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Nelson Cruz reactions: A solid gamble for Baltimore

On a one-year deal, Cruz appears to be a good deal for the Orioles.

Al Bello

Earlier today, the Baltimore Orioles signed free agent slugger Nelson Cruz to a one-year, $8 million contract with $750K in incentives. While the Orioles have been heavily linked to Cruz in recent days, the length and value of the deal comes as a surprise to many, especially considering his previous asking price in the $75 million range.

Thus far, reactions towards the deal have been positive in the Orioles' direction, as he represents a clear upgrade at a relatively cheap price. However, many have also pointed out how the deal represents a clear fault in MLB's qualifying offer system.

ESPN's Jerry Crasnick reports that Cruz declined multiple multi-year offers earlier this offseason:

In retrospect, Cruz certainly should've taken the Ranger's $14.1 million qualifying offer back in November. A combination of profile question marks and a relative lateness in the offseason have likely cost Cruz tens of millions of dollars.

The Mariners were originally considered to be one of the frontrunners to land Cruz, but Jon Heyman tweets that reservations regarding Cruz's potential performance led them to prefer Kendrys Morales:

Seattle's concerns about Cruz hitting at Safeco Field are well-founded considering he has hit just .239/.299/.442 in a 187 plate appearance sample. While the sample is clearly lacking in size, Cruz appears to have benefitted greatly from the hitter-friendly confines of Rangers Ballpark in Arlington, where he is a career .911 OPS hitter. Cruz has struggled in less hitter-friendly environments in his career, with his line at Safeco representing his best performance at any ballpark in which he has played at least 30 career games at. He has been quite successful in a 21 game sample at Camden Yards, where he has hit .333/.368/.481 in 87 plate appearances.

Mets' GM Sandy Alderson had an interesting response when asked by Newsday's David Lennon regarding having Chris Young at $7.25 million versus Cruz at $8 million:

Alderson is right when it comes to Cruz's one-dimensional approach. The outfielder has cost the Rangers roughly 21 runs on defense over the past three seasons. He's also been incredibly strikeout-prone with a career 22.3% strikeout rate including a 140-strikeout season in 2012.

Our own Chris Cotillo notes Cruz's likely role in Baltimore:

Cruz will likely split time at designated hitter and left field for the Orioles, who brought in a ton of depth options for their outfield this offseason. With Nick Markakis locked into right field for the O's, Nolan Reimold is the leading candidate to see the most time in left field while Cruz is used as the designated hitter.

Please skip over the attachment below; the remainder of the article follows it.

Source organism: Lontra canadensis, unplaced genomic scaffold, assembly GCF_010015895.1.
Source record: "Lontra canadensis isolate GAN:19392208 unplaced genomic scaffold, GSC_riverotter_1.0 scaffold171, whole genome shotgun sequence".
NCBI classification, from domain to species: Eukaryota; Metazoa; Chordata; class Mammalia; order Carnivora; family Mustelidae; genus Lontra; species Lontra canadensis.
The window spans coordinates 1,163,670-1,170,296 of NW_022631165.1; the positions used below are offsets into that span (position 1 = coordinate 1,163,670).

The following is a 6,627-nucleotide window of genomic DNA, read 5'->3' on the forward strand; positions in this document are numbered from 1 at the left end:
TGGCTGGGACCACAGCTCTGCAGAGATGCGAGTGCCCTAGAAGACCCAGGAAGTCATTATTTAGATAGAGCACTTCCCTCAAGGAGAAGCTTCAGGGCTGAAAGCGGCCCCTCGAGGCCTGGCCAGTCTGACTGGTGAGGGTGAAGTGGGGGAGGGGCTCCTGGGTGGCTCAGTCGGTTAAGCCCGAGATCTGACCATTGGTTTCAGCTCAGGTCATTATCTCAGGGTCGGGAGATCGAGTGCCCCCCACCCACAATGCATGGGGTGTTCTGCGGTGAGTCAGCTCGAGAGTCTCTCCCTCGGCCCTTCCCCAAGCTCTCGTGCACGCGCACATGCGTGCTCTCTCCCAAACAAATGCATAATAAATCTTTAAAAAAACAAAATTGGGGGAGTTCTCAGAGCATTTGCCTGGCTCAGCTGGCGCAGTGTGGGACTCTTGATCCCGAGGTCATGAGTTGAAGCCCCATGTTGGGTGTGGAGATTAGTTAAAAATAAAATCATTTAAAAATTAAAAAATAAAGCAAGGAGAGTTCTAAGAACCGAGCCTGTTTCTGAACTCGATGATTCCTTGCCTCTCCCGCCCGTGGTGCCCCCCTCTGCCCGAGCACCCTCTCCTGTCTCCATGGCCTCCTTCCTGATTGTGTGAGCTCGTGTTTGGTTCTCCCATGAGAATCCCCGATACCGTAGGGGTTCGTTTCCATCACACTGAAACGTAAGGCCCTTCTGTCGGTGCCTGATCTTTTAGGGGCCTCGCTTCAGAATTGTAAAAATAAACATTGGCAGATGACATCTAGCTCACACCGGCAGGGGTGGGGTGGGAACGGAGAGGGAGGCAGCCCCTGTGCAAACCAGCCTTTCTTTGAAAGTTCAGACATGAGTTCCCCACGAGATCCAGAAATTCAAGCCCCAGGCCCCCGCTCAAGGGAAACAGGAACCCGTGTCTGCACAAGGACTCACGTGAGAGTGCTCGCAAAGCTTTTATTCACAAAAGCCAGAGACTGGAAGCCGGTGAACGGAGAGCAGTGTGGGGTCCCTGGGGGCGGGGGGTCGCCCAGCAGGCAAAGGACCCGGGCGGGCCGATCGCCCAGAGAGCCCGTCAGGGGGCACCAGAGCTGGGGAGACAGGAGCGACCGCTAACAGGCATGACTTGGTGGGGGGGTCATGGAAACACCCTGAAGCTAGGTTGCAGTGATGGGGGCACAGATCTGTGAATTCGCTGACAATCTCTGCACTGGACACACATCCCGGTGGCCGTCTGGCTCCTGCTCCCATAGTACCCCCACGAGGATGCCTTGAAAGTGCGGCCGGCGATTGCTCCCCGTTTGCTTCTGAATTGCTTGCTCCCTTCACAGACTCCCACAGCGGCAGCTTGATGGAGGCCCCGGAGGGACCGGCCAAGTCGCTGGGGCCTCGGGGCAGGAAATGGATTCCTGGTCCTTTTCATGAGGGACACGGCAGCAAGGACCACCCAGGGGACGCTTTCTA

As it stands right now, Cruz will likely hit 5th in the Orioles' lineup between centerfielder Adam Jones and catcher Matt Weiters. The Orioles left field and DH spots should be a rotation consisting of Cruz, Reimold, and the recently acquired David LoughAs Camden Chat points out, Orioles' DH's hit just .245/.293/.405 in 2013, so Cruz should represent a significant upgrade at the position.

ESPN's Keith Law (insider only) saw the deal as a clear win for Baltimore, but a loss for the player's association:

Cruz’s experience also reveals one of the absurdities of the current system of tying certain free agents to draft-pick compensation. MLB is among the best entities in the world at crafting policies that create unintended consequences, and what this silly system has done is given teams that sign one major free agent in an offseason incentive to sign another.

Law points out the incentive for teams to sign multiple draft pick-attached free agents in a single offseason, a strategy that has been used by numerous teams the past two years, including the Yankees (Ellsbury, McCann, and Beltran this year) and Indians (Bourn and Swisher last year). Having signed Ubaldo Jimenez and now Cruz, Baltimore will have to forfeit their first and second round picks in this year's draft. The Orioles essentially punt on one draft to add two above-average big league veterans, who are likely to produce more than an average team's draft class over the course of their deals. The current draft bonus pool system places an emphasis on the value of first round picks, so once they give up that selection, teams are more likely to give up further picks since the compensation cost of a free agent significantly decreases following that first forfeiture.

In response to the signing, MLBPA head Tony Clark expressed his concerns with the current qualifying offer system, stating that the issue will be a "topic of discussion" when the current CBA expires in 2016.

CBS Sports' Dayn Perry believes that Cruz could be "an asset" for the Orioles. He notes that Cruz's damage caused by his glove should be "kept to a spare minimum" if Baltimore follows through on their plans to use him primarily at DH. Perry also adds that Cruz's offensive production could actually see a boost in Baltimore, considering that Camden Yards has recently played as a slightly better environment for right-handed home runs than the Rangers' ballpark.

Finally, Fox Sports' Jon Morosi has an interesting tidbit regarding the Rangers' relatively quiet roster overhaul: